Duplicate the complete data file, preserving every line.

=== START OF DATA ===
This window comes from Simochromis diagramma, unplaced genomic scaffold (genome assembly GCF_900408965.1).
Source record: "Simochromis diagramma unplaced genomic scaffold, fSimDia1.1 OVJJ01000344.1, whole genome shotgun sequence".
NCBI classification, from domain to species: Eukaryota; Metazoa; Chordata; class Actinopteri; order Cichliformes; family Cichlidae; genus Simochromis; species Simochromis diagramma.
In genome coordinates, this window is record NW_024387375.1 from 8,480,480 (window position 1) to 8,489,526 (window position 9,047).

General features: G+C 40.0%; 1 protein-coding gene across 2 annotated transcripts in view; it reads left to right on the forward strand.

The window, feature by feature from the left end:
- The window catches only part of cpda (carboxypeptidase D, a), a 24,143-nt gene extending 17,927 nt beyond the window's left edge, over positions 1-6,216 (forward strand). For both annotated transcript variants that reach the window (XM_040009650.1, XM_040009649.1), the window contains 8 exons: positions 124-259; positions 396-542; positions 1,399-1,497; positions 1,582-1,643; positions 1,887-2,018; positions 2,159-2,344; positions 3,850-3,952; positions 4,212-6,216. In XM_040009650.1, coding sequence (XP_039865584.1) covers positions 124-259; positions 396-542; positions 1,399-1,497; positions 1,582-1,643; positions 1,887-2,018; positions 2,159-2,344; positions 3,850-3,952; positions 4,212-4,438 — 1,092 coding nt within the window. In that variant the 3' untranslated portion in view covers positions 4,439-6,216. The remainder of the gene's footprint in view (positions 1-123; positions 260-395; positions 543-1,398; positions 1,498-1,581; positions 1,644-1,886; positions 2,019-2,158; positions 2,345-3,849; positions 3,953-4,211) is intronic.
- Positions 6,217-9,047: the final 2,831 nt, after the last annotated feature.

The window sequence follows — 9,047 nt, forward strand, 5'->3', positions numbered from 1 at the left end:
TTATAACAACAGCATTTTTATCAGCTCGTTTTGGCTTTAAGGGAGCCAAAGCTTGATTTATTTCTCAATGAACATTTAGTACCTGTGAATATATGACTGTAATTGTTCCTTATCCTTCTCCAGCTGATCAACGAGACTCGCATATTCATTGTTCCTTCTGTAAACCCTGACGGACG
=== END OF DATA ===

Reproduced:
This window comes from Simochromis diagramma, unplaced genomic scaffold (genome assembly GCF_900408965.1).
Source record: "Simochromis diagramma unplaced genomic scaffold, fSimDia1.1 OVJJ01000344.1, whole genome shotgun sequence".
NCBI classification, from domain to species: Eukaryota; Metazoa; Chordata; class Actinopteri; order Cichliformes; family Cichlidae; genus Simochromis; species Simochromis diagramma.
In genome coordinates, this window is record NW_024387375.1 from 8,480,480 (window position 1) to 8,489,526 (window position 9,047).

General features: G+C 40.0%; 1 protein-coding gene across 2 annotated transcripts in view; it reads left to right on the forward strand.

The window, feature by feature from the left end:
- The window catches only part of cpda (carboxypeptidase D, a), a 24,143-nt gene extending 17,927 nt beyond the window's left edge, over positions 1-6,216 (forward strand). For both annotated transcript variants that reach the window (XM_040009650.1, XM_040009649.1), the window contains 8 exons: positions 124-259; positions 396-542; positions 1,399-1,497; positions 1,582-1,643; positions 1,887-2,018; positions 2,159-2,344; positions 3,850-3,952; positions 4,212-6,216. In XM_040009650.1, coding sequence (XP_039865584.1) covers positions 124-259; positions 396-542; positions 1,399-1,497; positions 1,582-1,643; positions 1,887-2,018; positions 2,159-2,344; positions 3,850-3,952; positions 4,212-4,438 — 1,092 coding nt within the window. In that variant the 3' untranslated portion in view covers positions 4,439-6,216. The remainder of the gene's footprint in view (positions 1-123; positions 260-395; positions 543-1,398; positions 1,498-1,581; positions 1,644-1,886; positions 2,019-2,158; positions 2,345-3,849; positions 3,953-4,211) is intronic.
- Positions 6,217-9,047: the final 2,831 nt, after the last annotated feature.

The window sequence follows — 9,047 nt, forward strand, 5'->3', positions numbered from 1 at the left end:
TTATAACAACAGCATTTTTATCAGCTCGTTTTGGCTTTAAGGGAGCCAAAGCTTGATTTATTTCTCAATGAACATTTAGTACCTGTGAATATATGACTGTAATTGTTCCTTATCCTTCTCCAGCTGATCAACGAGACTCGCATATTCATTGTTCCTTCTGTAAACCCTGACGGACG